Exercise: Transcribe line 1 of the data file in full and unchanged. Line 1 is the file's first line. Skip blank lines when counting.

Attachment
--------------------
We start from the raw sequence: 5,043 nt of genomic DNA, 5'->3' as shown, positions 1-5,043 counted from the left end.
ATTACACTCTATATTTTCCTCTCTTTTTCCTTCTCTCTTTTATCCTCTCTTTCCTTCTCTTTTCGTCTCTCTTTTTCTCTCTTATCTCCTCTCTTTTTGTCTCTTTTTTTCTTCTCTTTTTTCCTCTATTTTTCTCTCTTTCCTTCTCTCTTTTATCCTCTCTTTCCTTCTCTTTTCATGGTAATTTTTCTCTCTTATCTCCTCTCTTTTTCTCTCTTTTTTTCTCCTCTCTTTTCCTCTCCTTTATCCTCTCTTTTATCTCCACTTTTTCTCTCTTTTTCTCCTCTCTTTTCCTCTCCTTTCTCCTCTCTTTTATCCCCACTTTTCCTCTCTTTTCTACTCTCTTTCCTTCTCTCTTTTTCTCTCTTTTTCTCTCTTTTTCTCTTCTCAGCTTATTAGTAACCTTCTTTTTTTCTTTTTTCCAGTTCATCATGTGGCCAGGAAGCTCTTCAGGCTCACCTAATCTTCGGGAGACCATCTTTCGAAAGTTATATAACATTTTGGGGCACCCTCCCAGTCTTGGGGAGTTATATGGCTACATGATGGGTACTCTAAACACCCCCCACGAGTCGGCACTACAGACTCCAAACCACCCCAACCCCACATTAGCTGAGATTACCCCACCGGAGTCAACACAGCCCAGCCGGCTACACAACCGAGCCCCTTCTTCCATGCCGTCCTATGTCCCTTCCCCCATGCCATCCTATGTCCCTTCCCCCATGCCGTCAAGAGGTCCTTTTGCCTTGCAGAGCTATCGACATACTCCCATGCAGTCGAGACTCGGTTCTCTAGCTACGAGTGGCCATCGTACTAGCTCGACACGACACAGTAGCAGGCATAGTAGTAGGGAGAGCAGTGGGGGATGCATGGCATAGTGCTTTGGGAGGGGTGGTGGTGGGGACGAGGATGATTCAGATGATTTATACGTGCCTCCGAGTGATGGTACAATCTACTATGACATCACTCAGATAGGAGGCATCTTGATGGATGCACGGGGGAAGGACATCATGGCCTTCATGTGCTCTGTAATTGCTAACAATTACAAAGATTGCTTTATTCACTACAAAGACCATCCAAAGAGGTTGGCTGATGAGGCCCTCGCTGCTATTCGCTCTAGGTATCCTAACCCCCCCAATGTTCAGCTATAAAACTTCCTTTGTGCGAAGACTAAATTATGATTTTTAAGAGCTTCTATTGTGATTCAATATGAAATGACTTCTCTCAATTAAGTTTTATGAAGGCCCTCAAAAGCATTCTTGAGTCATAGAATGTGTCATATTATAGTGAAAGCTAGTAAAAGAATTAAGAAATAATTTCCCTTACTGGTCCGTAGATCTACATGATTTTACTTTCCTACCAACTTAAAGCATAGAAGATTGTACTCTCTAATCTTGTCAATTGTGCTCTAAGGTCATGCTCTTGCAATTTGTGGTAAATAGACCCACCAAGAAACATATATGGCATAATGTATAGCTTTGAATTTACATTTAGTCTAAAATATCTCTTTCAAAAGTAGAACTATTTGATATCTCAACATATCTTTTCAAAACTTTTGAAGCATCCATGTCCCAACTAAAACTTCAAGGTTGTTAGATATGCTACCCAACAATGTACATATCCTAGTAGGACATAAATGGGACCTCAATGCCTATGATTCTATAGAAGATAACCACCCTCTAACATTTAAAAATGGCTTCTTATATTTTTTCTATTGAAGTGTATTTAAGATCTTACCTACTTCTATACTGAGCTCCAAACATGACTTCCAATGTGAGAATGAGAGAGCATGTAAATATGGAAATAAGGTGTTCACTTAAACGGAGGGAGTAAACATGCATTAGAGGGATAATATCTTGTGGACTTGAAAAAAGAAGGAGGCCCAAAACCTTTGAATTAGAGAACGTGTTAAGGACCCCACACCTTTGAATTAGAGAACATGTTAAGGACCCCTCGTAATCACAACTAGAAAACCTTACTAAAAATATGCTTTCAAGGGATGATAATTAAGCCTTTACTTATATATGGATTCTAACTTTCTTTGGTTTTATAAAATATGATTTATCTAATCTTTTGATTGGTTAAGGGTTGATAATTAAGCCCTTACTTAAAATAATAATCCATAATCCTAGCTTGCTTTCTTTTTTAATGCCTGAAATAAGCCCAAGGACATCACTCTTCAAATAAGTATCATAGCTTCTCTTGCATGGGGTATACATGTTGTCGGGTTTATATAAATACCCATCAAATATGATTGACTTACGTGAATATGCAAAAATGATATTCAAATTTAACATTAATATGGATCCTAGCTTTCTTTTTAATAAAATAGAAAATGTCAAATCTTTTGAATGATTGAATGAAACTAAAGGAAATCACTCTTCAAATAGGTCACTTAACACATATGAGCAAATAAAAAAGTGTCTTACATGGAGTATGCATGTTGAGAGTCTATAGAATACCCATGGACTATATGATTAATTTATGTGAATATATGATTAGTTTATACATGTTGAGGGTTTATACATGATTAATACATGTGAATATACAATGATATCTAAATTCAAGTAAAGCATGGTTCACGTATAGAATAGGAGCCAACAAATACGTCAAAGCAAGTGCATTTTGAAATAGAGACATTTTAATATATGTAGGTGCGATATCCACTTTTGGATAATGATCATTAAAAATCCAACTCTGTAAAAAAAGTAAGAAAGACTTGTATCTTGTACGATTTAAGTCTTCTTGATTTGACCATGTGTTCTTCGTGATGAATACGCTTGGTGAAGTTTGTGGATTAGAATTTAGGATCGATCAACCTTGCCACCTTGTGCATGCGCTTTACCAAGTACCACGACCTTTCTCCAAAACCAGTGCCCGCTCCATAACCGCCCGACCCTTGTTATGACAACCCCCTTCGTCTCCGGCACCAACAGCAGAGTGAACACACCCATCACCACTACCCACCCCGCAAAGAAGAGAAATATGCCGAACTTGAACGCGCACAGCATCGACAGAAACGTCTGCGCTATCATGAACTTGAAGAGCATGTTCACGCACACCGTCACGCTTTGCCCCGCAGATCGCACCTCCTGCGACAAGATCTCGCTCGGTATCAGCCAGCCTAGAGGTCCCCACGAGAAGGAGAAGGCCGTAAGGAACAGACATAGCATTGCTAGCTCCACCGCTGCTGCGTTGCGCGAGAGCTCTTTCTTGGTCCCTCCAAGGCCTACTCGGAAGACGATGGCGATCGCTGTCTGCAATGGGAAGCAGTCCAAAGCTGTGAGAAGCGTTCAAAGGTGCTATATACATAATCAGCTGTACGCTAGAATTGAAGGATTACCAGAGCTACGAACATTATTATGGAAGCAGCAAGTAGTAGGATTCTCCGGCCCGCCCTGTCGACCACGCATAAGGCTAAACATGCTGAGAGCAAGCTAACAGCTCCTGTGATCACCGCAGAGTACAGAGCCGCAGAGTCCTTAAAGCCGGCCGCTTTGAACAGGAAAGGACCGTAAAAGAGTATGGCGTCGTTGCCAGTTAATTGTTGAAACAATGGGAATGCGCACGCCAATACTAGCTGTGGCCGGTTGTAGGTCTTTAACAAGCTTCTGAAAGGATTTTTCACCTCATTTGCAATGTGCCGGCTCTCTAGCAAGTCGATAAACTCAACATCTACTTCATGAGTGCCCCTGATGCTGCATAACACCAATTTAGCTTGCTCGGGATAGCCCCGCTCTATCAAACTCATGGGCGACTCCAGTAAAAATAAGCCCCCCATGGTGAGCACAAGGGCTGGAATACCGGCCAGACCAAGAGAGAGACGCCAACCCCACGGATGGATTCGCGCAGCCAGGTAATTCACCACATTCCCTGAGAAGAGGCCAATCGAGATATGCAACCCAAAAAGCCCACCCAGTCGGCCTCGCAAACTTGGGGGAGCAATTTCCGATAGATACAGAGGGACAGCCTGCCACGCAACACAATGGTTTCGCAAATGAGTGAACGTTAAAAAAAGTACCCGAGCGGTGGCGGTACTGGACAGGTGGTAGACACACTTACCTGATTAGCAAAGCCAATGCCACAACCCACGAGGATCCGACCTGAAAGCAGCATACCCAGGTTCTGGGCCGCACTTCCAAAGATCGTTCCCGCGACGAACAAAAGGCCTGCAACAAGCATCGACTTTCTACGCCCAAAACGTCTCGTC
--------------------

We start from the raw sequence: 5,043 nt of genomic DNA, 5'->3' as shown, positions 1-5,043 counted from the left end.